3.3.1 An Ideal Service Broker with All Desired Features
3.3.2 UDDI Service Registry
3.3.3 ebXML Service Registry and Repository
3.3.4 Ad Hoc Registry Lists
3.4 SOAP and HTTP
3.4.1 SOAP Format
3.4.2 HTTP
3.4.3 SOAP over HTTP
3.5 WSDL: Web Services Description Language
3.5.1 Elements of WSDL Documents
3.5.2 WSDL Document Example
3.6 Service Requesters: Building Applications Using Services
3.6.1 Connecting Endpoint and Proxy
3.6.2 Creating a Windows Forms Application in ASP.Net
3.6.3 Developing a Website Application to Consume WCF Services
3.7 Web Service Testing and Dynamic Service Invocation
3.7.1 Get Web Content from URL
3.7.2 Analyze WSDL Document
3.7.3 Test Web Service through Dynamic Proxy
3.7.4 Test Web Service Using Independent Tools
3.7.5 Dynamic Web Services and Web Applications
3.8 Java-Based Web Service Development
3.8.1 Web Application Building Using AJAX Programming
3.8.2 Java-Based Web Service Development and Hosting
3.9 Discussions
3.10 Exercises and Projects

Chapter 4 XML and Web Data Formats
4.1 XML Fundamentals
4.1.1 XML versus HTML
4.1.2 XML Syntax
4.1.3 XML Namespaces
4.2 XML Data Processing
4.2.1 DOM: Document Object Model
4.2.2 SAX: Simple API for XML
4.2.3 XML Text Writer
4.2.4 XML Processing in Java
4.3 XPath
4.4 XML Type Definition Languages
4.4.1 XML Document Type Definition (DTD)
4.4.2 XML Schema
4.4.3 Namespace
4.4.4 XML Validation
4.5 Extensible Stylesheet Language
4.6 Other Web Data Formats
4.6.1 XHTML
4.6.2 RSS
4.6.3 Atom
4.6.4 JSON
4.6.5 HTML5
4.6.6 Google Protocol Buffers and BigTable
4.7 Discussions
4.8 Exercises and Projects

Chapter 5 Web Application and State Management
5.1 Models of Web Applications
5.1.1 Pure HTML-Based Web Application
5.1.2 Client-Side Scripting
5.1.3 Server-Side Scripting and Code-Behind Page Computing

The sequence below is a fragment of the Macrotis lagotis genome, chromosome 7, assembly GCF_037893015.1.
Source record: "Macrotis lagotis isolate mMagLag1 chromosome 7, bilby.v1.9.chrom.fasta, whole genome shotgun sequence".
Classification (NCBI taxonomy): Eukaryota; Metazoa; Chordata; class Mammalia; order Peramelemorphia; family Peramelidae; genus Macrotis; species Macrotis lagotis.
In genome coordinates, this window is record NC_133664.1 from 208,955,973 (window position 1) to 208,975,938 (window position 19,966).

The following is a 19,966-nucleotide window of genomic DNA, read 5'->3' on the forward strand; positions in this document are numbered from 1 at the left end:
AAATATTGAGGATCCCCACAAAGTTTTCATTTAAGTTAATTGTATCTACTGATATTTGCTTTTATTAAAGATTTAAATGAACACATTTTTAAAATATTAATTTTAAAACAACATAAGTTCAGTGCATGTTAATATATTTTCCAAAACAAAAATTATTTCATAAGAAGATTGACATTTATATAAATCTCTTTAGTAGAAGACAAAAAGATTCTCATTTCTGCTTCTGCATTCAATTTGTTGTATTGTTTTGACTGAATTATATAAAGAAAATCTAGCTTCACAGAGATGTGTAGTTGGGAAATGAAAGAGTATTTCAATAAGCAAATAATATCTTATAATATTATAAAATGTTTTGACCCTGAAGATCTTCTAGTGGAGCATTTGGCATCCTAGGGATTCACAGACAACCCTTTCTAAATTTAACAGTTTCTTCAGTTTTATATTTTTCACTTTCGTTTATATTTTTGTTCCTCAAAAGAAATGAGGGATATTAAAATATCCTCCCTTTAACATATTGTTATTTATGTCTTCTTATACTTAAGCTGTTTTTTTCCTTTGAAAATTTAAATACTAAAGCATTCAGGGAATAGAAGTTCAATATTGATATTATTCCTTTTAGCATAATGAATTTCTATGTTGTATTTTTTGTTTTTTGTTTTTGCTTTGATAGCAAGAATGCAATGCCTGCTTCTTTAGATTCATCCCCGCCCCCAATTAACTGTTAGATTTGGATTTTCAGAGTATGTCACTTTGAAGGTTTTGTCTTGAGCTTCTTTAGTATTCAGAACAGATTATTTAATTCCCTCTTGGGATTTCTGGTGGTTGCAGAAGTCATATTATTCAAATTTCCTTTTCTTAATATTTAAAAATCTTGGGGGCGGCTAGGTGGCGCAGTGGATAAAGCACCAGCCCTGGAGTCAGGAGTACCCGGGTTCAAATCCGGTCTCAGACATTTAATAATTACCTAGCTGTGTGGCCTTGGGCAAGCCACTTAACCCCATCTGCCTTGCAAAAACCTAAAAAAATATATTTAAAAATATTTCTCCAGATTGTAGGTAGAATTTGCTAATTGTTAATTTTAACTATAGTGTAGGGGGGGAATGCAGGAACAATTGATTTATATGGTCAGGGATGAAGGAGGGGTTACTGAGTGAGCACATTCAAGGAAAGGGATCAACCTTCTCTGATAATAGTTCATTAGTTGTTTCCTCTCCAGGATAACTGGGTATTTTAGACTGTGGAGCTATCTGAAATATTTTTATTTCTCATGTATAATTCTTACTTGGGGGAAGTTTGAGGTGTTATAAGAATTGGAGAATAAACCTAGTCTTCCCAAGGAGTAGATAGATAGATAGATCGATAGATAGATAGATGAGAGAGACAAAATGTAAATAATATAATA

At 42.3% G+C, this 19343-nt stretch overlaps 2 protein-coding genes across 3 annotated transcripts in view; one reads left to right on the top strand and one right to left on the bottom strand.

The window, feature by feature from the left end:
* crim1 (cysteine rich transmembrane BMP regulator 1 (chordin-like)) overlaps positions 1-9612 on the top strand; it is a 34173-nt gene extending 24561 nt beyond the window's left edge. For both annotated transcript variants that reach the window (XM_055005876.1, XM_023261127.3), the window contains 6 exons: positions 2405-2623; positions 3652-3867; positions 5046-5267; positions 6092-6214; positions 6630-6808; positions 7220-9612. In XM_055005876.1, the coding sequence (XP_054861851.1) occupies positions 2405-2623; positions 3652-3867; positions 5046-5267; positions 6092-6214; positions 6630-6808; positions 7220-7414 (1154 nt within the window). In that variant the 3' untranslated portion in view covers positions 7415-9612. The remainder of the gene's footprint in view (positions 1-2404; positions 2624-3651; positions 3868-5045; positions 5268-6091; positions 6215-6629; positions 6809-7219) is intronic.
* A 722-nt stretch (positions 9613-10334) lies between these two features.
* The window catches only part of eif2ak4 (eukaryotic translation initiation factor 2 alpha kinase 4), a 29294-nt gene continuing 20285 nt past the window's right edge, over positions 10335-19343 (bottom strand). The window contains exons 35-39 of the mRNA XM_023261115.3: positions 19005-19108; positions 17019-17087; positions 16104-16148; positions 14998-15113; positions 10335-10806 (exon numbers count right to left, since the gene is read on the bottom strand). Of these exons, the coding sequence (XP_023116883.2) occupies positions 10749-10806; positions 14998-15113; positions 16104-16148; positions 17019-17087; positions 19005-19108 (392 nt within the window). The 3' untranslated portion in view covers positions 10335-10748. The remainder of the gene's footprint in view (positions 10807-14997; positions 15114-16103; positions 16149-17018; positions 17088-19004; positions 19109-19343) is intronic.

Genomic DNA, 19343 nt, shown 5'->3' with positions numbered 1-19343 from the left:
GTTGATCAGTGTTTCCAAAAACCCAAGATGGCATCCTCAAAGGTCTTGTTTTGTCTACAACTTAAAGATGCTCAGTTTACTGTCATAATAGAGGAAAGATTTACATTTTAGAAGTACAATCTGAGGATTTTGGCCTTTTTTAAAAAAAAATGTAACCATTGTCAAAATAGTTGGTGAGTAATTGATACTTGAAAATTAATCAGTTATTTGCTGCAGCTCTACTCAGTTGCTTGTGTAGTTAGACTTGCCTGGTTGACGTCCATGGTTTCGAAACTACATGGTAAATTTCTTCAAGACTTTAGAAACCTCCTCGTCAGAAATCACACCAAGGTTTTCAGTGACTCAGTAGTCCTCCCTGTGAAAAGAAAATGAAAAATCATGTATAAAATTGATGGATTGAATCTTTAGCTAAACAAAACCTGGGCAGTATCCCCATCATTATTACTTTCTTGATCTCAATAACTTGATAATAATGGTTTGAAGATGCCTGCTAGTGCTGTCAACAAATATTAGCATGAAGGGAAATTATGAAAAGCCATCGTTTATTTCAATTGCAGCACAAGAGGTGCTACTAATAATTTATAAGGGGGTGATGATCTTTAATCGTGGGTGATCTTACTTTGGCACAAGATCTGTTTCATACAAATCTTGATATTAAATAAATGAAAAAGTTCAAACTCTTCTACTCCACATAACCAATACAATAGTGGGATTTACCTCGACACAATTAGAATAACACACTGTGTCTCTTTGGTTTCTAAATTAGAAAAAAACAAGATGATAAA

5.1.4 Client-Side Out-of-Browser Computing
5.2 Web Application Structure and Architecture
5.2.1 Components of Web Applications
5.2.2 Server Controls
5.2.3 User Controls
5.2.4 Web Application Configuration
5.2.5 Global Application Class
5.2.6 Dynamic Link Library and Package
5.3 State Management
5.3.1 Overview of State Management Techniques
5.3.2 View State
5.3.3 View State Security and Machine Key
5.3.4 Session State
5.3.5 Cookies
5.3.6 Session State and Cookies
5.3.7 Application State and Service Execution Model
5.4 Save User Data to Server File System
5.4.1 File System and Standard File Operations
5.4.2 Reading and Writing XML Files
5.5 Caching and Recommendation
5.5.1 Output Caching
5.5.2 Fragment Caching
5.5.3 Data Caching
5.6 Dynamic Graphics Design and Generation
5.6.1 Dynamic Graphics
5.6.2 Getting Started with Dynamic Graphics Generation
5.6.3 Generating Dynamic Graphics in User Control
5.7 Discussions
5.8 Exercises and Projects

Chapter 6 Dependability of Service-Oriented Software
6.1 Basic Concepts
6.1.1 Dependability
6.1.2 Dependability Attributes and Quality of Service
6.1.3 Security Issues in SOA Software
6.1.4 Reputation Management System
6.2 Access Control in Web Applications
6.2.1 IIS and Windows-Based Security Mechanisms
6.2.2 Forms-Based Security
6.2.3 Forms-Based Security with Self-Registration
6.2.4 User Registration Using the Built-in Account Management
6.3 Encryption and Decryption
6.3.1 Developing Encryption and Decryption Service in WCF
6.3.2 Developing a Secure Hashing Service in WCF
6.3.3 WCF Service Client
6.3.4 Error Control Code
6.3.5 Secure Sockets Layer Cryptographic Protocols
6.4 Dependable Computing in Windows Communication Foundation
6.4.1 WS-Security
6.4.2 WS-Reliability
6.4.3 Transactions
6.5 Discussions
6.6 Exercises and Projects

Part II Advanced Service-Oriented Computing and System Integration

Chapter 7 Advanced Services and Application Development
7.1 Self-Hosting Services
7.1.1 Developing a Service and a Hosting Service
7.1.2 Developing Clients to Consume Self-Hosting Services
7.2 Advanced WCF Services
7.2.1 Advanced Communication Models
7.2.2 Advanced Bindings
7.2.3 Service Behavior and State Management
7.3 REST Concept and RESTful Services
7.3.1 REST Concept and REST Architecture
7.3.2 RESTful Services
7.3.3 Microservices
7.3.4 Developing RESTful Service
7.3.5 Developing an Image Verifier in RESTful Service
7.3.6 Consuming Simple RESTful Service
7.3.7 Google RESTful Services: Map Services
7.3.8 Making Asynchronous Calls to RESTful Services
7.3.9 RESTful Service-Based Web Application Description Language
7.4 Advanced Web Application Architecture
7.4.1 ASP .Net Forms-Centric Architecture
7.4.2 HTML5 on ASP .Net Core Framework
7.4.3 MVC Architecture on ASP .Net Core Framework
7.4.4 MVC Web Application Development Example
7.5 Discussions